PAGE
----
ALICE CHILDRESS was bom in Charleston, South Carolina, on October 12, 1920. She was raised in Harlem in New York City by her grandmother, Eliza Campbell. Although her education extended only to the fifth grade, Campbell was a great storyteller; according to Childress, however, "she was not fond of remembering her mother's account of slavery and the mockery of so-called freedom" in the Reconstruction South. Childress dropped out of high school after two years, but was a voracious reader and continued her education at the public library. She became interested in acting after hearing Laura Bowman recite scenes from Shakespeare and, in 1941, joined the American Negro Theatre in Harlem, going on to perform in some of ANT's biggest hits, such as On Steers' Row and Anna Lucasta.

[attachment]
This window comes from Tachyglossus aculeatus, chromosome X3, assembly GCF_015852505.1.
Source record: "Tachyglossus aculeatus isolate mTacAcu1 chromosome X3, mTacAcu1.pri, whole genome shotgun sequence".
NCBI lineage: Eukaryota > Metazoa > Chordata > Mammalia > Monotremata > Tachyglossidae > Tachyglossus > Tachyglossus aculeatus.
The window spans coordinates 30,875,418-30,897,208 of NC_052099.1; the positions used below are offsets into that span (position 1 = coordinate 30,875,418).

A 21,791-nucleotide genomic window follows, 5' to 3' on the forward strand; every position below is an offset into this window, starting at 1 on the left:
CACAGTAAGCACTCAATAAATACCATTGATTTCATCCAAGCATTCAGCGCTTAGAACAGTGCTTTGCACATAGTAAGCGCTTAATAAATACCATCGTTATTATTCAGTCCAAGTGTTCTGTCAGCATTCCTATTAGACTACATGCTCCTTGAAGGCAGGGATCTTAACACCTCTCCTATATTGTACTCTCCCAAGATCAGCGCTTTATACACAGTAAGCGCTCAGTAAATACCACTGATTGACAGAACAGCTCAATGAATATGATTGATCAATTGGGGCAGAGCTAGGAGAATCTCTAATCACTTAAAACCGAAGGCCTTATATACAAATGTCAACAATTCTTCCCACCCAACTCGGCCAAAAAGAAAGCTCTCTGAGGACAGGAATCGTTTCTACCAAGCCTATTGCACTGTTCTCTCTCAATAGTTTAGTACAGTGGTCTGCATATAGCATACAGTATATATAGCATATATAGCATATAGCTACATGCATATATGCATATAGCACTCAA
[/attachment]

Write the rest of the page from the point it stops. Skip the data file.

In 1949 Childress wrote her first play, a one-act piece entitled Florence. The play (purportedly written in one night) was a moderate success and proved typical of Childress's work in its exploration of contemporary racial issues. Florence was followed by Just a Little Simple (1950), an adaptation of Langston Hughes's novel Simple Speaks His Mind, and by Gold through the Trees (1952), a play about Harriet Tubman that was the first play by a black woman to be professionally produced in the United States. In 1955 Childress wrote Trouble in Mind, a critically and financially successful play about a group of black actors who, while rehearsing a lynching melodrama written and directed by whites entitled Chaos in Belleville, protest the offensive stereotyping of the play's black characters. Childress published the play in Lindsay Patterson's Black Theatre in 1971, deleting a final act in which the director agrees to a rewrite of Chaos. Plays following Trouble in Mind include Wedding Band: A Love/Hate Story in Black and White (produced 1966; published 1973), a play about an interracial couple in Charleston in 1918; Wine in the Wilderness (1969), a television play about the insensitivity of "revolutionary" black nationalists toward less educated, older, and less politically correct black Americans; the one-act String (produced 1969; published, with Mojo, 1971), an adaptation of Guy de Maupassant's short